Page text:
I am ‘In Bruges’ this week presenting a paper at the Travel & Tourism Research Association annual conference. My paper is about America’s use of branded entertainment as a way of attracting international tourists. Branded entertainment is a relatively new term to describe a more contemporary, sophisticated use of product placement, and involves co-creation and collaboration between entertainment, media and brands. Although there are only a few examples of destinations employing branded entertainment as a communications tool, it has been acknowledged that placing a destination in a film or television is the ultimate in tourism product placement. Just witness the success of In Bruges. Tourists have been flocking to Bruges since the debut of the 2008 movie (despite the fact that it depicted a city full of contract killers, racist dwarfs and prostitutes), and I used the movie map yesterday to get around the beautiful city.
But the resulting tourism from this film was more chance than actual marketing strategy, whereas the U.S. recently has been more proactive in using TV and film to attract tourists. Last year, Brand USA, the group that is spearheading the nation’s first global marketing effort to promote the US overseas, launched a website in London accepting confidential television ideas from producers. Following an external committee selection, entries were shortlisted to three, and the first program to be produced was Extreme Frontiers: USA, which was broadcast in the UK on Channel Five late in 2013. Produced by director Russ Malkin, owner of Big Earth, the four-part series followed well-known thrill-seeker and adventurer Charley Boorman, whose expedition began in Hawaii before he and Malkin travelled over 8,000 miles across 22 states.
Brand USA developed a dedicated web page on their consumer website for the show featuring video excerpts from the series, photographs, and links to Facebook, Twitter and Pinterest. On the website were also links to travel information and to the show’s own website. The program is currently being sold globally and will appear in over 90 territories, but as a result of the program being broadcast in the UK alone, EagleRider, an official sponsor of the show created an, ‘Extreme Frontiers Guided Tour’, of which they have already sold 60 packages.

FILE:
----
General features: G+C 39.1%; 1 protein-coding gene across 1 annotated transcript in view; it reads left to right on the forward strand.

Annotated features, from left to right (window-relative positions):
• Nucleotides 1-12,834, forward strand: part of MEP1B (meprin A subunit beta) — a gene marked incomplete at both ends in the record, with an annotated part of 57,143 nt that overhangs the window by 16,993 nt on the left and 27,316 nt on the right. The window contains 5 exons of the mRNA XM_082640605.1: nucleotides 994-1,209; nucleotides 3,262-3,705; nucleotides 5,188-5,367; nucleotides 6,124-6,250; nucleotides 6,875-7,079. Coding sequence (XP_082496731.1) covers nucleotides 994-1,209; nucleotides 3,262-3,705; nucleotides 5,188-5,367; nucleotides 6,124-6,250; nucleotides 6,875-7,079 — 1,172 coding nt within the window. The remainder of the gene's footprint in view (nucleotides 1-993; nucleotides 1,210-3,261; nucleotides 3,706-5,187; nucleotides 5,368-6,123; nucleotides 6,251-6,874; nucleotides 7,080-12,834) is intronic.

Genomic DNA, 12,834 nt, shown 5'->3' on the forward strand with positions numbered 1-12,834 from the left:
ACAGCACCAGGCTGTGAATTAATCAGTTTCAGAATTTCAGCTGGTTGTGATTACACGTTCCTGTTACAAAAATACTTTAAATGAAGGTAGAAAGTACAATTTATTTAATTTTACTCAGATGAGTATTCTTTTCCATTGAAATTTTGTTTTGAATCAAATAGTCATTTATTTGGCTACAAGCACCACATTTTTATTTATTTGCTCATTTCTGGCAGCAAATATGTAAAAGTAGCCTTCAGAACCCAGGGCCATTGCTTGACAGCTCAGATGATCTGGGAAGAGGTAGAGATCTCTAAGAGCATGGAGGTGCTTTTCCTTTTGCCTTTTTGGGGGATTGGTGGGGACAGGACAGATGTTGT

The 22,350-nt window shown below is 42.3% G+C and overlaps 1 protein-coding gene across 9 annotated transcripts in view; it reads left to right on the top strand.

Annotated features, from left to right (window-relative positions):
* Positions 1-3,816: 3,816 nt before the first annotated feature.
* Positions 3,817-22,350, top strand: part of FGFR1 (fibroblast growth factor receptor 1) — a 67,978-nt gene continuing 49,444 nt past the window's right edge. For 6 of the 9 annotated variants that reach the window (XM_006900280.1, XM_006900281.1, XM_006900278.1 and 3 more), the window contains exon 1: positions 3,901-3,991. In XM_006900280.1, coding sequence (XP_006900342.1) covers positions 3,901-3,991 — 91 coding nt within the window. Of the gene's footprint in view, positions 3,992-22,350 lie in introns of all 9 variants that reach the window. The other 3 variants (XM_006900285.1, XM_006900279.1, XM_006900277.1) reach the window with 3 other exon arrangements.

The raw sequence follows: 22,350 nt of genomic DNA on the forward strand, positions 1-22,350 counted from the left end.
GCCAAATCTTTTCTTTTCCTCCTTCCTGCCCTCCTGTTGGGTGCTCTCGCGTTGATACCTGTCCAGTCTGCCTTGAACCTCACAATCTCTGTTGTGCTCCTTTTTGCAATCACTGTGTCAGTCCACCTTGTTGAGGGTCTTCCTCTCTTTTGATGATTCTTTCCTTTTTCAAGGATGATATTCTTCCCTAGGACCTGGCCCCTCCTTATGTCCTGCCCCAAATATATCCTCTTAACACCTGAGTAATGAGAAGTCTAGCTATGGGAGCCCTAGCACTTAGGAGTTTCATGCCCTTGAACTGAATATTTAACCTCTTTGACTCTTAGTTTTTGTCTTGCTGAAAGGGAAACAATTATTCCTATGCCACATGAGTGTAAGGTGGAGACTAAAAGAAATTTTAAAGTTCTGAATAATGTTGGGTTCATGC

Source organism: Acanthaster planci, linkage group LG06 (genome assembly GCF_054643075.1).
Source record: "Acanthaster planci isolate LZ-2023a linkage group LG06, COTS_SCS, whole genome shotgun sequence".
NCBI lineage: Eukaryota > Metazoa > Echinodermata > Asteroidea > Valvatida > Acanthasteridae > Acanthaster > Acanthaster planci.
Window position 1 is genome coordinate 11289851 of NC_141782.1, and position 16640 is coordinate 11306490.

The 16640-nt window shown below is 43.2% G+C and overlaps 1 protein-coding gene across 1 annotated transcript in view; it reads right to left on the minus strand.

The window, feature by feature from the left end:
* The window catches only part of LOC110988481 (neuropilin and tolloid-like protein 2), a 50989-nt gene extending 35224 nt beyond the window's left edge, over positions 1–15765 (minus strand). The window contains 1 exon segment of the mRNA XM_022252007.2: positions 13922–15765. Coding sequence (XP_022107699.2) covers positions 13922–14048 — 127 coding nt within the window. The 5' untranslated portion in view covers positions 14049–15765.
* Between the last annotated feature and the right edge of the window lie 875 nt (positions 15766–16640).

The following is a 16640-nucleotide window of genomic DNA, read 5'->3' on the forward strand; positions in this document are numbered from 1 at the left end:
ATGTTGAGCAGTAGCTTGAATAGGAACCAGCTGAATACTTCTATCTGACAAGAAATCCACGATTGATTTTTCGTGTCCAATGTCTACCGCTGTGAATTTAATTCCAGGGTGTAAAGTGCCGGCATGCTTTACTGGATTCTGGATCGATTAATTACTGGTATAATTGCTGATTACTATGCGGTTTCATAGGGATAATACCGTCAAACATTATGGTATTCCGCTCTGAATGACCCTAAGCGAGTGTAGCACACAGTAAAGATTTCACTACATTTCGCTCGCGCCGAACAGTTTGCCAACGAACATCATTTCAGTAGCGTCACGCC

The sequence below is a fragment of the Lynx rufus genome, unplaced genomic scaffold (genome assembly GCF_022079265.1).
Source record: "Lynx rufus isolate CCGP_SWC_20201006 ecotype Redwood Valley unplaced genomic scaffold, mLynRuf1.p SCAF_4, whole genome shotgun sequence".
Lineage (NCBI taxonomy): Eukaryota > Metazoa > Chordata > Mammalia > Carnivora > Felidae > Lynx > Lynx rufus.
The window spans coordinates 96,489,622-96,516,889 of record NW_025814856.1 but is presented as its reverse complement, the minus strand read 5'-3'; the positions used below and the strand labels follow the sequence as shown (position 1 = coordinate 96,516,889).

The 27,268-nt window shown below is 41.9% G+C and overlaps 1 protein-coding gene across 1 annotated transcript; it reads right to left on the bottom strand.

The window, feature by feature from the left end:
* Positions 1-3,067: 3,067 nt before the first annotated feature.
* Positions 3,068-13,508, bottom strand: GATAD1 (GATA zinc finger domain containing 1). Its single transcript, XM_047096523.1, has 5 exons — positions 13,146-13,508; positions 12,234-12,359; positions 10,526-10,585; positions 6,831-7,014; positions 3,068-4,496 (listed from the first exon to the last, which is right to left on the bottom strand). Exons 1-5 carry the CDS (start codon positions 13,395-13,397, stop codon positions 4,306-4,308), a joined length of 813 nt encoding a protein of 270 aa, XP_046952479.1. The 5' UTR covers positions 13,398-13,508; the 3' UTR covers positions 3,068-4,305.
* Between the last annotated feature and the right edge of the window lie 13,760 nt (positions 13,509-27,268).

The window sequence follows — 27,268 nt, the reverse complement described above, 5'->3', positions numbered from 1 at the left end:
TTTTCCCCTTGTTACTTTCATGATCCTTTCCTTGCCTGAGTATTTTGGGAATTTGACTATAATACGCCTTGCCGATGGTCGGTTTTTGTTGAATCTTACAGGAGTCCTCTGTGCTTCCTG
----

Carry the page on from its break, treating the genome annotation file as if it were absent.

Building on this initiative, this April, the US Travel Association, in conjunction with Brand USA, launched a new broadcast/production program at the annual IPW conference in Chicago. This allowed broadcast and production media from the UK, Ireland and Australia to participate in face-to-face appointments with US travel and film organizations to find out more about filming in the US. Once again, the idea was to encourage producers to feature the US as a premier destination and leverage the new brand promise. In addition, Brand USA is spending $10m on an IMAX movie that will showcase the country’s national parks, and the group has also teamed up with National Geographic Travel on a digital campaign to showcase iconic road trips across America to international travelers.
What all this shows is that if destinations can think creatively and work closely with the film and television industries to facilitate production, they will capitalize on the subsequent exposure. Brand USA not only exploited the power of entertainment to promote the US as a travel destination, they supported the initiative with a promotional campaign around the brand integration, a tactic that has proved successful in the past with consumer brands.